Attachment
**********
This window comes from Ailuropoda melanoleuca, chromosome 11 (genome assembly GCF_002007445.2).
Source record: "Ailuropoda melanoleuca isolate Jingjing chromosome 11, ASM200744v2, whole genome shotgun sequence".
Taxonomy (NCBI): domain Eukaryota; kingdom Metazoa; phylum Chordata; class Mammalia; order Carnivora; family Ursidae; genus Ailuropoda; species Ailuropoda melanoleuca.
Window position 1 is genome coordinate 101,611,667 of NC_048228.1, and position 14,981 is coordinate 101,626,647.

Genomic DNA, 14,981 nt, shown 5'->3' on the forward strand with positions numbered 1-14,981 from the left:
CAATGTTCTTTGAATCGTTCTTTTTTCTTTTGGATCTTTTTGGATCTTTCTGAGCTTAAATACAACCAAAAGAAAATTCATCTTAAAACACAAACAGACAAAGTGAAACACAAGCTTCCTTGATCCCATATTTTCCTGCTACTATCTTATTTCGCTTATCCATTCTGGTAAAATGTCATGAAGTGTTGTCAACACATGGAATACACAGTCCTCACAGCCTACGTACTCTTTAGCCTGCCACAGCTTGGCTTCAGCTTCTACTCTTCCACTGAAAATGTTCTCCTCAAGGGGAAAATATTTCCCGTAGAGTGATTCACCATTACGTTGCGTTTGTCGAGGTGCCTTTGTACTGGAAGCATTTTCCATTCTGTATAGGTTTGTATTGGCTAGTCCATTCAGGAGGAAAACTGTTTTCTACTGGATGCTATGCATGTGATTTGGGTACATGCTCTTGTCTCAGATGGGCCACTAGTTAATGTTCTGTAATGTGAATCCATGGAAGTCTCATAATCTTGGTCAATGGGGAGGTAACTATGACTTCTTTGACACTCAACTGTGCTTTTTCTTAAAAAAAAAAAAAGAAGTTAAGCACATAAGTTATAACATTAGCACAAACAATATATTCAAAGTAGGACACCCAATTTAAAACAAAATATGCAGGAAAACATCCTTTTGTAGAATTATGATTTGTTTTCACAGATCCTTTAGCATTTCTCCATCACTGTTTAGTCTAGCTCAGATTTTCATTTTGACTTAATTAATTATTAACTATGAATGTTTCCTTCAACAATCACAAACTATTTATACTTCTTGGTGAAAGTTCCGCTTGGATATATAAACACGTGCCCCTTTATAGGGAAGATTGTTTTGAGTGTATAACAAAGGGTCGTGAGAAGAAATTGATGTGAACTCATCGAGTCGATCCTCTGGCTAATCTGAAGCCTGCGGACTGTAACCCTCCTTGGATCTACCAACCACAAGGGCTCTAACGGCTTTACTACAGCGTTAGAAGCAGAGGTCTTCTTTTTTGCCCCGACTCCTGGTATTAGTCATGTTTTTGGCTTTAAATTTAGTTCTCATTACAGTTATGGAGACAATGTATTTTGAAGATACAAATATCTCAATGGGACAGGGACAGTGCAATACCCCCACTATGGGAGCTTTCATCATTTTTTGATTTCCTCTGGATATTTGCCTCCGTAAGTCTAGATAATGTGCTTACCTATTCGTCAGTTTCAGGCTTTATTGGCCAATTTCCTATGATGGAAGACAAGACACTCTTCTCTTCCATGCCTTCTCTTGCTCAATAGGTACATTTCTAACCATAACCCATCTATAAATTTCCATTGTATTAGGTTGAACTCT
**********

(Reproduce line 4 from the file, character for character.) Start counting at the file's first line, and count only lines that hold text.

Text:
Window position 1 is genome coordinate 101,611,667 of NC_048228.1, and position 14,981 is coordinate 101,626,647.